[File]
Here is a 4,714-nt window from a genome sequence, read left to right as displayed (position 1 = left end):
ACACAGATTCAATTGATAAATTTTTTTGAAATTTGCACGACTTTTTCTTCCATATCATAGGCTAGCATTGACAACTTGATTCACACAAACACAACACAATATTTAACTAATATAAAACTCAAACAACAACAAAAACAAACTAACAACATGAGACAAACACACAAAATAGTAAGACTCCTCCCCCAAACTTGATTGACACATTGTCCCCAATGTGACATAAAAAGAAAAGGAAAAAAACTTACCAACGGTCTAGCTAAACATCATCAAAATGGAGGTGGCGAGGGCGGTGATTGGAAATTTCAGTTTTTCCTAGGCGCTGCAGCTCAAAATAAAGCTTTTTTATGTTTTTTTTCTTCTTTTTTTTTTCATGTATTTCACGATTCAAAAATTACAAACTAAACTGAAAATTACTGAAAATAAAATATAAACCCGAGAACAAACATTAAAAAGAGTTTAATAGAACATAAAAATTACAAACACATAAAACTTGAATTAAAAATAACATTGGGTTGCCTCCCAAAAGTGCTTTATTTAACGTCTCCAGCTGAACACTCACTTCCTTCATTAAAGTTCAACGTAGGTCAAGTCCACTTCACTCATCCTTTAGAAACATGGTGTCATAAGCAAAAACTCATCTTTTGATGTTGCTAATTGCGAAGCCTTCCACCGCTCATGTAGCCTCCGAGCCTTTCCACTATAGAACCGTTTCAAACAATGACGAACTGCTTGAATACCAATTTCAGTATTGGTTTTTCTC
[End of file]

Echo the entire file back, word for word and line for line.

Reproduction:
Here is a 4,714-nt window from a genome sequence, read left to right as displayed (position 1 = left end):
ACACAGATTCAATTGATAAATTTTTTTGAAATTTGCACGACTTTTTCTTCCATATCATAGGCTAGCATTGACAACTTGATTCACACAAACACAACACAATATTTAACTAATATAAAACTCAAACAACAACAAAAACAAACTAACAACATGAGACAAACACACAAAATAGTAAGACTCCTCCCCCAAACTTGATTGACACATTGTCCCCAATGTGACATAAAAAGAAAAGGAAAAAAACTTACCAACGGTCTAGCTAAACATCATCAAAATGGAGGTGGCGAGGGCGGTGATTGGAAATTTCAGTTTTTCCTAGGCGCTGCAGCTCAAAATAAAGCTTTTTTATGTTTTTTTTCTTCTTTTTTTTTTCATGTATTTCACGATTCAAAAATTACAAACTAAACTGAAAATTACTGAAAATAAAATATAAACCCGAGAACAAACATTAAAAAGAGTTTAATAGAACATAAAAATTACAAACACATAAAACTTGAATTAAAAATAACATTGGGTTGCCTCCCAAAAGTGCTTTATTTAACGTCTCCAGCTGAACACTCACTTCCTTCATTAAAGTTCAACGTAGGTCAAGTCCACTTCACTCATCCTTTAGAAACATGGTGTCATAAGCAAAAACTCATCTTTTGATGTTGCTAATTGCGAAGCCTTCCACCGCTCATGTAGCCTCCGAGCCTTTCCACTATAGAACCGTTTCAAACAATGACGAACTGCTTGAATACCAATTTCAGTATTGGTTTTTCTC